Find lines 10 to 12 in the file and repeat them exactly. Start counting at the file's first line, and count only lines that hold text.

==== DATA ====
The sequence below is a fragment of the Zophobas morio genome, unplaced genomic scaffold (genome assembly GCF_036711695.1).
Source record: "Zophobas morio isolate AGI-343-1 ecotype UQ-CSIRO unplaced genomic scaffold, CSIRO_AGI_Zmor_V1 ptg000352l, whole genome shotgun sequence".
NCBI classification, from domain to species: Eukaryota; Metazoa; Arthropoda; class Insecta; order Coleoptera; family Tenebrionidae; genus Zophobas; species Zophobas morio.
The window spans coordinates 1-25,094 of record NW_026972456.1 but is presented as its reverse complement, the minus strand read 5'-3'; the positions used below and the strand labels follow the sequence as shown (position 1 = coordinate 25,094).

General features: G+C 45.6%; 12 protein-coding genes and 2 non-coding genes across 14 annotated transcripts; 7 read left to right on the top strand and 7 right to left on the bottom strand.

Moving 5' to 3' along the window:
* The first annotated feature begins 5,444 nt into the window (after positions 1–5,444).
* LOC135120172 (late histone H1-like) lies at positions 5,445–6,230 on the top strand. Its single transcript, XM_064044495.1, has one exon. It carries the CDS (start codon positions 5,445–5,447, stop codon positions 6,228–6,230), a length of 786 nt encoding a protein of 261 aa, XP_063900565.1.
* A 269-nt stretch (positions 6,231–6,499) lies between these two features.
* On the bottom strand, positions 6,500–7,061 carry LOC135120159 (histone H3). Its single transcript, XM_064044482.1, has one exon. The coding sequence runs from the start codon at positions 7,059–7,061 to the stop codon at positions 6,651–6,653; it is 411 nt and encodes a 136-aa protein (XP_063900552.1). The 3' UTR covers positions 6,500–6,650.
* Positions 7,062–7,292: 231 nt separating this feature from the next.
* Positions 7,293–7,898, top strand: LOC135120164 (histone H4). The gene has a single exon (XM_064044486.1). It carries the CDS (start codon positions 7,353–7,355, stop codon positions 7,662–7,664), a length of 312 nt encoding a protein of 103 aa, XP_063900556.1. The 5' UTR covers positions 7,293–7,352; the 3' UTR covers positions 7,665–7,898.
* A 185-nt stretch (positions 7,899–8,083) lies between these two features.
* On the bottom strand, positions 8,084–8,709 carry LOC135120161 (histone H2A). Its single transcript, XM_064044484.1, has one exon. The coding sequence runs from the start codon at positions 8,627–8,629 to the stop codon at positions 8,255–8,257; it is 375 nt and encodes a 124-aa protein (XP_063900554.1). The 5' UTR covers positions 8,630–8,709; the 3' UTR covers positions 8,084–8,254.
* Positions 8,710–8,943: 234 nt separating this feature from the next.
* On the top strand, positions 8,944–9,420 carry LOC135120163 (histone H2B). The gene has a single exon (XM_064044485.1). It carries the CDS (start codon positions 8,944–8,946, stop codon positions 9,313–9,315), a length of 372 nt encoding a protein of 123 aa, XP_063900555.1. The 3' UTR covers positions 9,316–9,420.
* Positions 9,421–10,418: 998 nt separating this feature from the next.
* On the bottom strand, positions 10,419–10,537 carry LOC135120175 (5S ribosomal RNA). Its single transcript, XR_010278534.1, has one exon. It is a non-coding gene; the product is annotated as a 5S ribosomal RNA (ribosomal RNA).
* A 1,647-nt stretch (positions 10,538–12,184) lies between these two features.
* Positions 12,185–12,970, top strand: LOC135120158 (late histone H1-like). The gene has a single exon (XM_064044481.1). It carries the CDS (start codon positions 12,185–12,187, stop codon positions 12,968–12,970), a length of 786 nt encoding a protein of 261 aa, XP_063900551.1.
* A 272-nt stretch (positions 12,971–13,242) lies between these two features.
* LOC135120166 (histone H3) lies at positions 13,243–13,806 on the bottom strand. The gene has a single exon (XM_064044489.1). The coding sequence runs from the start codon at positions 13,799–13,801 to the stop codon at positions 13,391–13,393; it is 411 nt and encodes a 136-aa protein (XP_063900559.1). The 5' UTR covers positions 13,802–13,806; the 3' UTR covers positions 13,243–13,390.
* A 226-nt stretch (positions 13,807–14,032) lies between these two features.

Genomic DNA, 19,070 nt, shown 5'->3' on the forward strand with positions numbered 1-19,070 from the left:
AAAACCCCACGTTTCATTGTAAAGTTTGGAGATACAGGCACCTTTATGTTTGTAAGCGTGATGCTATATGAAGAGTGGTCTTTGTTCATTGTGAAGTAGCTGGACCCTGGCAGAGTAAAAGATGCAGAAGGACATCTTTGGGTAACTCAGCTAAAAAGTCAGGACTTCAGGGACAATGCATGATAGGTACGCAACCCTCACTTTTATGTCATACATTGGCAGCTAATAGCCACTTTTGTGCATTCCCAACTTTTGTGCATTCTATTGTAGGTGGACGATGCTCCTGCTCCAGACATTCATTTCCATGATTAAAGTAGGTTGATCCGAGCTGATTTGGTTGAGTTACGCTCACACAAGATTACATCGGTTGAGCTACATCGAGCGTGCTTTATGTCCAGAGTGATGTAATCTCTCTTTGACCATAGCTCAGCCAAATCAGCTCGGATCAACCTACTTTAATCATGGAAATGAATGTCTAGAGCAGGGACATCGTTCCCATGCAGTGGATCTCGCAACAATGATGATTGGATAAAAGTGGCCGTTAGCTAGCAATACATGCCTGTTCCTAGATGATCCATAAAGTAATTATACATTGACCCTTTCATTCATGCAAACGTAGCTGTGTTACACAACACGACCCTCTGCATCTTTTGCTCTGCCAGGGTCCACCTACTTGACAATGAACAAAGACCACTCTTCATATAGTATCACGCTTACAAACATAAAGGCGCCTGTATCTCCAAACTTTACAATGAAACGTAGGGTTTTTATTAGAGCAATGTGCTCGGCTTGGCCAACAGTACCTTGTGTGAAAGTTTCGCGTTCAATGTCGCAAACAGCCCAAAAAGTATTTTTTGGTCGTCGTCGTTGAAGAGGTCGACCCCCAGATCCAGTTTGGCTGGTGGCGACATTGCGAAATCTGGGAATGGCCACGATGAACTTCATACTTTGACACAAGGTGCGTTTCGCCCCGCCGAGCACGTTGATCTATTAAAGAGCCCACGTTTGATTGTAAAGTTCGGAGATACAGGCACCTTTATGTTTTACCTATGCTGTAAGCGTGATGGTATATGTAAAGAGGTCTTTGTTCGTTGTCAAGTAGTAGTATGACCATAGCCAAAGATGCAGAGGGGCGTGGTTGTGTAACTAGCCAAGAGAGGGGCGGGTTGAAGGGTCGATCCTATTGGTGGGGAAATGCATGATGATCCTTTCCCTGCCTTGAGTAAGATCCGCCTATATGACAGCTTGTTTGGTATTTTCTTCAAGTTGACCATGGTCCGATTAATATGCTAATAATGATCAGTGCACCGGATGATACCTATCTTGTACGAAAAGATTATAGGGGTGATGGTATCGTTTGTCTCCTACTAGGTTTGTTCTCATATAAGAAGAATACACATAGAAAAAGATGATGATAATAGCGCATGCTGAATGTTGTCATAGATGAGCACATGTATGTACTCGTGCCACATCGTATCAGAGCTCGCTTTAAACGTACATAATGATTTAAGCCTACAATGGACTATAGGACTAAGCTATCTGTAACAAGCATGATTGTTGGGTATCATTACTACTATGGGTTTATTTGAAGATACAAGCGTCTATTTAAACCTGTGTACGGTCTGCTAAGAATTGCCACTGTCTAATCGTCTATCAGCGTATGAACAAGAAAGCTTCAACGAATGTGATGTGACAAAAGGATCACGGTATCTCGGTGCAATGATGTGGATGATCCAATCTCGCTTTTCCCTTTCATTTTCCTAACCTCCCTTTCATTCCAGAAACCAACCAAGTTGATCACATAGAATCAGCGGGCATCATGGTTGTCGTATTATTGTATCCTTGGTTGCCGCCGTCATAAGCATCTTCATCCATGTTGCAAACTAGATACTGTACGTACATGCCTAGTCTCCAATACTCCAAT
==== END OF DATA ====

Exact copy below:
* On the bottom strand, positions 6,500–7,061 carry LOC135120159 (histone H3). Its single transcript, XM_064044482.1, has one exon. The coding sequence runs from the start codon at positions 7,059–7,061 to the stop codon at positions 6,651–6,653; it is 411 nt and encodes a 136-aa protein (XP_063900552.1). The 3' UTR covers positions 6,500–6,650.
* Positions 7,062–7,292: 231 nt separating this feature from the next.
* Positions 7,293–7,898, top strand: LOC135120164 (histone H4). The gene has a single exon (XM_064044486.1). It carries the CDS (start codon positions 7,353–7,355, stop codon positions 7,662–7,664), a length of 312 nt encoding a protein of 103 aa, XP_063900556.1. The 5' UTR covers positions 7,293–7,352; the 3' UTR covers positions 7,665–7,898.